Pinterest is helping brands work better with influencers on the platform by providing more resources for campaign measurement. Today, Pinterest expanded its content marketing API to third-party influencer marketing platforms for the first time.

Pinterest announced eight influencer marketing platforms as launch partners, joining the other official Pinterest Marketing Partners that provide services for advertising, audiences, content marketing, creative and measurement. The new partners are OpenInfluence, Hypr, Klear, AspireIQ, Mavrck, Izea, Influence.co and Obvious.ly. They will have direct access to statistics on profiles such as monthly views and followers as well as impressions, click-through rates and saves for pins.

The move to embrace influencer marketing platforms comes shortly after Pinterest revealed it has more than 250 million monthly active users, more than half of which are located outside the U.S. Pinterest also said it has 175 billion pins, up about 75 percent from last year. Pinterest is reportedly planning an initial public offering for 2019, according to CNBC. Working closely with influencer marketing platforms can help convince more brands to pay for campaigns on Pinterest, thereby bringing in more revenue and engagement on the platform.

“The key benefit is pinners come to Pinterest every day to discover and do what they love and creators inspire them. This is a way to help [creators] be successful and that helps all pinners be successful,” said David Temple, Pinterest’s head of creator products.

Pinterest influencers aren’t anything new, and despite the platform’s aging, it remains the most important distribution channel for some influencers. For example, Maria Lichty, who shares recipes under the name Two Peas and Their Pod, said Pinterest drives the most traffic back to her and her husband’s blog. Relatedly, publishers have seen a resurgence in traffic from Pinterest since the changes to Facebook’s news feed earlier this year.

“We do campaigns across all different social platforms and now most brands want a little piece of everything. All the brands that we work with now are interested in a Pinterest component as part of the contract. They see it. It’s a natural fit,” Lichty said.

Over the years, Pinterest has created several tools to help its influencer community. In October 2016, Pinterest launched the Pin Collective, a group of influencers and production partners that can create branded content. By orchestrating the deals, Pinterest got a cut of the deal similar to Twitter’s Niche. This expanded API makes influencer marketing on Pinterest more of a self-serve feature within the ecosystem, which could mean less direct revenue for Pinterest from influencer posts but more engagement overall as third-party platforms help orchestrate more deals.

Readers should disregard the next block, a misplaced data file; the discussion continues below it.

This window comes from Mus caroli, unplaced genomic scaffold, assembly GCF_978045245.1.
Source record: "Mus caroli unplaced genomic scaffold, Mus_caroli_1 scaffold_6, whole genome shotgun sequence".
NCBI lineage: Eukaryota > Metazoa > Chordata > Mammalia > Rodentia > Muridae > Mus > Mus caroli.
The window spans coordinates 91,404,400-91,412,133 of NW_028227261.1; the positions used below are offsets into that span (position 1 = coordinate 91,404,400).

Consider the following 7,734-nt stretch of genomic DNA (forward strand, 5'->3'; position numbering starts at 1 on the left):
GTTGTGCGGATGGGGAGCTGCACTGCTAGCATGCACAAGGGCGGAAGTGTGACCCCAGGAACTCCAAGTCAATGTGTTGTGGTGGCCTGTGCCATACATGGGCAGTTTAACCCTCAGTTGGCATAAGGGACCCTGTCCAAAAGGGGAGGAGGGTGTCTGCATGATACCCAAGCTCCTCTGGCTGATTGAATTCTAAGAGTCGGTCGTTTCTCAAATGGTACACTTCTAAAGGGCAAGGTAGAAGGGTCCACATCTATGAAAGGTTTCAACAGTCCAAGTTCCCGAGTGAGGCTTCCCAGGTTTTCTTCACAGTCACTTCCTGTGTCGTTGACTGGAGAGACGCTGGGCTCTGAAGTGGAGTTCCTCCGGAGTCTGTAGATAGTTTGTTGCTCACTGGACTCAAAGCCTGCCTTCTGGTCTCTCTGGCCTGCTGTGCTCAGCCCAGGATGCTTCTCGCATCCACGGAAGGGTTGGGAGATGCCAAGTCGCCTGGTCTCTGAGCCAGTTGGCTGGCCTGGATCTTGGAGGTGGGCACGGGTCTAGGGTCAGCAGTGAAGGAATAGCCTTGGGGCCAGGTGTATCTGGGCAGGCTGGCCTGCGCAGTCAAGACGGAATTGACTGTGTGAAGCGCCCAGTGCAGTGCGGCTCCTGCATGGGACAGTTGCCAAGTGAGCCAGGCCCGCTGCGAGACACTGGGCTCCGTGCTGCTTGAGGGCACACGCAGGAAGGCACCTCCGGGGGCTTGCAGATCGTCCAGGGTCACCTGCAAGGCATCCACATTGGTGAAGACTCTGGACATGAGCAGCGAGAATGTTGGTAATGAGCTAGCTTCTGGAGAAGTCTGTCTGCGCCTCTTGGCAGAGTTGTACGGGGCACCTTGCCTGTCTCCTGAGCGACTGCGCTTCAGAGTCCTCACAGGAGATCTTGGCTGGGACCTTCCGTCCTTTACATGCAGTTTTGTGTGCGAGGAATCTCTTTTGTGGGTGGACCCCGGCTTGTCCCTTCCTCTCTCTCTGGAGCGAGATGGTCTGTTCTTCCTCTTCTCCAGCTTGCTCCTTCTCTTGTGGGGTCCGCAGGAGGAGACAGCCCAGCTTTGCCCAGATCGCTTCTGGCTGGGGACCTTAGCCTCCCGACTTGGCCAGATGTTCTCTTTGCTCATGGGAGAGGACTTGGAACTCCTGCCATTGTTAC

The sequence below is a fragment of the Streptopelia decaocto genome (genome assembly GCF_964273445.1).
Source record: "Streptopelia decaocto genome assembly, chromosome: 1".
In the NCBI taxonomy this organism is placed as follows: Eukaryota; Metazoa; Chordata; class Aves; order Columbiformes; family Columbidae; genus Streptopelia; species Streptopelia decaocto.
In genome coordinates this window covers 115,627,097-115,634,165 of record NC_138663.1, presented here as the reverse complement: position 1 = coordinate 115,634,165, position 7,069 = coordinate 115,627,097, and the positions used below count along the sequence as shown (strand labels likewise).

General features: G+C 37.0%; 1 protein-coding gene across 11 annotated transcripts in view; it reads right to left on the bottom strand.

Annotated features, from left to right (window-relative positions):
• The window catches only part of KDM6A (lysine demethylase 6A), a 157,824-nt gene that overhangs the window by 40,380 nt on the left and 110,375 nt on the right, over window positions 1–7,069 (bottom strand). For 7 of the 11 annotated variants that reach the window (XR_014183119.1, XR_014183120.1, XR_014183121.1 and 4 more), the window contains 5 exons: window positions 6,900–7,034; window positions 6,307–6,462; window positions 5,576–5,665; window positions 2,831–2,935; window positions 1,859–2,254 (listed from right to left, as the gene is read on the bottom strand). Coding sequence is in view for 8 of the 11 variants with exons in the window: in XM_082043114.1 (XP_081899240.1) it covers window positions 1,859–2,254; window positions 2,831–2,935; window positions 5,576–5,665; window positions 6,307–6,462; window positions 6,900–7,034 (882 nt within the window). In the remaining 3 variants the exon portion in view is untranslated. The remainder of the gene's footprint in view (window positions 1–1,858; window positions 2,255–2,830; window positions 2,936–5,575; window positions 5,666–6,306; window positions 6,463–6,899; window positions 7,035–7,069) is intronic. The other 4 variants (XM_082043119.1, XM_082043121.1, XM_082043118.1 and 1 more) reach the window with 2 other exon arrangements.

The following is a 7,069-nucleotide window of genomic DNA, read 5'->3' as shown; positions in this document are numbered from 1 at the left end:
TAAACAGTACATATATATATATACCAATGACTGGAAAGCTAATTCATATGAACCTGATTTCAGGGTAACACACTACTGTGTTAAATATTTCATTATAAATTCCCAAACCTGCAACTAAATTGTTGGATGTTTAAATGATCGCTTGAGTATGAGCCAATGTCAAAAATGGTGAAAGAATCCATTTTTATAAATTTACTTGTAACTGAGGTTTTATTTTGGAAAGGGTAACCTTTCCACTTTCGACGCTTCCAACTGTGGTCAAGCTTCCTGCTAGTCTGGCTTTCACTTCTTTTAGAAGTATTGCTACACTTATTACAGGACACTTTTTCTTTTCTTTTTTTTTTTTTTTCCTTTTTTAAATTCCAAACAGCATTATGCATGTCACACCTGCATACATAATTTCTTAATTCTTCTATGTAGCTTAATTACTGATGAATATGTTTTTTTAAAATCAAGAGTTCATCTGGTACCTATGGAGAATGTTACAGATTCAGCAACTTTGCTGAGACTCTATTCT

But in 2018, Pinterest has been ramping up that work with influencers. In April, Pinterest released redesigned business profiles including dynamic cover images, a monthly viewers metric and a following tab that orders pins chronologically. In June, Pinterest hosted its first-ever creator conference, inviting 250 creators to its office in San Francisco. The event included classes about the platform and keynotes. Pinterest has since held creator conferences in the UK and France and will host one in Tokyo next month.

While many of these tools help influencers’ most-engaged followers, Lichty of Two Peas and Their Pod said she sees traffic boosts from her pins appearing in searches from people who don’t follow her or when her pins are embedded in other sites.

“I have friends who will say, ‘I saw your recipe on Pinterest!’ People are just searching for chocolate chip cookies. It’s about making our pins stand out with text, starting with good photography and focusing on keywords,” Lichty said.

One unique aspect of Pinterest for influencers and brands is the longevity of the pins. That’s one important aspect of Pinterest that its sales team explains to ad buyers at in-person visits.

“Due to the search based usage on Pinterest, a creators influence extends beyond the number of people that follow them. Now we can objectively show this dynamic in action,” said Lyle Stevens, cofounder and CEO of Mavrck, one of the launch partners.

Lichty said she sees boosts in her posts depending on the season. For example, her two-year-old recipes with pumpkin as an ingredient have been seeing a resurgence in views over the last month.

“I’ve already been pinning pumpkin stuff for a month now. I know some people don’t want to see it, but on Pinterest, they do,” Lichty said.

Influencers, like Lichty, know the story of the long-tail on Pinterest compared to other platforms like Facebook and Instagram all too well. The expanded API will help show that to advertisers.

“The data [in the new API] updates within two hours of the pin being created, but we see the real value is created over much longer. That’s part of the value. We love that about Pinterest. It’s a question of making sure everyone understands that and see that [content is] evergreen,” Pinterest’s Temple said. 

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